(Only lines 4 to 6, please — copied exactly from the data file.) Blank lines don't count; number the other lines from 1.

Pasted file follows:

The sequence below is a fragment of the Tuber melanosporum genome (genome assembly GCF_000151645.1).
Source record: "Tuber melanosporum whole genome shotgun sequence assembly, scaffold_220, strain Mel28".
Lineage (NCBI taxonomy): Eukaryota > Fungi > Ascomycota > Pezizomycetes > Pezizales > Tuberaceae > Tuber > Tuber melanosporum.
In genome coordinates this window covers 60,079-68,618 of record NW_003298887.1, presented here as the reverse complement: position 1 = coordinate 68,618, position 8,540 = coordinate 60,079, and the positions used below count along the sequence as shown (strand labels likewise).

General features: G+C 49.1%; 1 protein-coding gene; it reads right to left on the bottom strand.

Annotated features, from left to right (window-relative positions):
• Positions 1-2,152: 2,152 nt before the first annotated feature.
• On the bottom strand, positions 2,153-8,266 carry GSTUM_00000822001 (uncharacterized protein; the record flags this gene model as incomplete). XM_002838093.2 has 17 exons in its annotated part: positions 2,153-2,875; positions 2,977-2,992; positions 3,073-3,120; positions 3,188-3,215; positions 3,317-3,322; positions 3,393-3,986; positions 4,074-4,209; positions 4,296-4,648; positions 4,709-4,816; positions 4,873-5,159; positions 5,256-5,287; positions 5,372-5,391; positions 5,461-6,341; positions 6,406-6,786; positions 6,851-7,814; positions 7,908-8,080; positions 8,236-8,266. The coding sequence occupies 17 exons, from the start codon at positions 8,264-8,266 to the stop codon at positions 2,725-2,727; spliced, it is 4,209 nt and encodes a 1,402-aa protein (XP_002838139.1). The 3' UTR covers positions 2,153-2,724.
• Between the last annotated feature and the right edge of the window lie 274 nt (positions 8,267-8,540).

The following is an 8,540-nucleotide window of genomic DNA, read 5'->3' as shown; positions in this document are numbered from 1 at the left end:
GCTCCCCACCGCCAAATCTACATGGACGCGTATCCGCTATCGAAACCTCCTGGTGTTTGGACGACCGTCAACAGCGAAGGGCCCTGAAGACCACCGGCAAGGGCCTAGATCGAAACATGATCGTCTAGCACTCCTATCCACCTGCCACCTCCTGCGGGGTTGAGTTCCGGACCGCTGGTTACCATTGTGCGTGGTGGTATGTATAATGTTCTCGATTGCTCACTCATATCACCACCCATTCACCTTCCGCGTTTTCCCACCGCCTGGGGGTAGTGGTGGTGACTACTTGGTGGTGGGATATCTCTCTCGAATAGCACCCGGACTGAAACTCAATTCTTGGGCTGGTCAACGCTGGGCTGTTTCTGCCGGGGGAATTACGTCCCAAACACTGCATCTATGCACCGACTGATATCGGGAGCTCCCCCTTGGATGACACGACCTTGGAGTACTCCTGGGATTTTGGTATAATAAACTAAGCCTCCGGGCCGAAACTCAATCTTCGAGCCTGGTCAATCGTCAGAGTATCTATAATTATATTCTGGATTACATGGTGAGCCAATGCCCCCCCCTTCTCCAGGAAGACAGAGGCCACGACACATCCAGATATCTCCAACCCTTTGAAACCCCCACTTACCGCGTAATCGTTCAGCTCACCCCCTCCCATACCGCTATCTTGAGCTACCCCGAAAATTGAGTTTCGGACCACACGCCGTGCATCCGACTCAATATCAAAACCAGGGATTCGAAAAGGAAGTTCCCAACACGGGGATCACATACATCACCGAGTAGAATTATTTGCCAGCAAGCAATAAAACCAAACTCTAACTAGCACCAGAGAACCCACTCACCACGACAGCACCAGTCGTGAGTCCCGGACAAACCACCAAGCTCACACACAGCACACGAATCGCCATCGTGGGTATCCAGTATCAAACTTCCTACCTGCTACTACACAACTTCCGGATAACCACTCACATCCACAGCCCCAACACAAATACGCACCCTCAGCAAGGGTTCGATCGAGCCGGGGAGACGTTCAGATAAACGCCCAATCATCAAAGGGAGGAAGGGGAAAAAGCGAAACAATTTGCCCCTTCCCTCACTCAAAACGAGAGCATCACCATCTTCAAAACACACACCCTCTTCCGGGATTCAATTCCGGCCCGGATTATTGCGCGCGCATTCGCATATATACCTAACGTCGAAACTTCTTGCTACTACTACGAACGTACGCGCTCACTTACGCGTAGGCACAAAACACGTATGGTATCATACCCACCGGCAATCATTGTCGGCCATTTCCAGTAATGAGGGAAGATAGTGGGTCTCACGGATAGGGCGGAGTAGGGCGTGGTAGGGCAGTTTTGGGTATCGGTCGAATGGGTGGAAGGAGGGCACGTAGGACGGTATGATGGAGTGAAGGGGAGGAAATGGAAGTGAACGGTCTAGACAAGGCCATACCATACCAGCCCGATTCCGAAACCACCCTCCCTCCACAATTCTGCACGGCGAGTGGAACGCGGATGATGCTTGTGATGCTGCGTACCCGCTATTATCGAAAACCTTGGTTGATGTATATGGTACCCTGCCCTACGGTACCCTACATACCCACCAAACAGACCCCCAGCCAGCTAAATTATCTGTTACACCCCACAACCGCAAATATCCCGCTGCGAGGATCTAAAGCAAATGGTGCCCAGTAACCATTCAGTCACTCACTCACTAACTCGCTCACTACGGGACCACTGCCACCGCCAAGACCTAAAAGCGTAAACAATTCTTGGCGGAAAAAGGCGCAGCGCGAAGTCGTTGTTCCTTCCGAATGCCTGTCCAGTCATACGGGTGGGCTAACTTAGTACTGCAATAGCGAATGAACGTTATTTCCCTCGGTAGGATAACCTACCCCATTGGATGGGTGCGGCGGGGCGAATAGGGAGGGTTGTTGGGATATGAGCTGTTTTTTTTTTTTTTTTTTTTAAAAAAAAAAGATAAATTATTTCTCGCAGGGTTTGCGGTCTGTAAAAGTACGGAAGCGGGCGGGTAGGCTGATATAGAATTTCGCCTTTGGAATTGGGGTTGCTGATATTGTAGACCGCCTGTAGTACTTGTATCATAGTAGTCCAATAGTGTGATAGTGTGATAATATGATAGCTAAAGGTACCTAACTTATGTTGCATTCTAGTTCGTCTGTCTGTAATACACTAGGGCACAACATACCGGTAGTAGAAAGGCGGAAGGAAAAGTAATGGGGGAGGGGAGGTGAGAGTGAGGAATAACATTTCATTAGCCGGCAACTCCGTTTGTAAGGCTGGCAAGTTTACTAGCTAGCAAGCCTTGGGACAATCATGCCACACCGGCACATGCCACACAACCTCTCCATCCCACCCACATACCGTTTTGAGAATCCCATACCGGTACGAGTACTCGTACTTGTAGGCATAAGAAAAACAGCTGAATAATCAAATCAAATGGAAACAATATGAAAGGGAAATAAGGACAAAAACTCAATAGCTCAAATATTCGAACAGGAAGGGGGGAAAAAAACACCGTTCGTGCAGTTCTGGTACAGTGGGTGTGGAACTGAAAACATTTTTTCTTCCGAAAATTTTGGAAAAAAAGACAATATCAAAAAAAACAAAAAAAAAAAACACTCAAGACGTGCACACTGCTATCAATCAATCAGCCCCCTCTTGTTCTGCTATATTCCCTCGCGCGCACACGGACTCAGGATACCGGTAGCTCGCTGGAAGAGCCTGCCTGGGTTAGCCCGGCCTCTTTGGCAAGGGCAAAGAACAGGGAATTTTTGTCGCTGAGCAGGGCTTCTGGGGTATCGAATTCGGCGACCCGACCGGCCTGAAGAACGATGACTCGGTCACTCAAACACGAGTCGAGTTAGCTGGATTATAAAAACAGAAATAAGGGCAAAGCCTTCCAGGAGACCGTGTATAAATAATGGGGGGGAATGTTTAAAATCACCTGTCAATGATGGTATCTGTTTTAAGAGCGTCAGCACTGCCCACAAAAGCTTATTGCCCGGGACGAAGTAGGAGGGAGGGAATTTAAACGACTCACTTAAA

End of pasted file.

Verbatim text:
In genome coordinates this window covers 60,079-68,618 of record NW_003298887.1, presented here as the reverse complement: position 1 = coordinate 68,618, position 8,540 = coordinate 60,079, and the positions used below count along the sequence as shown (strand labels likewise).

General features: G+C 49.1%; 1 protein-coding gene; it reads right to left on the bottom strand.

Annotated features, from left to right (window-relative positions):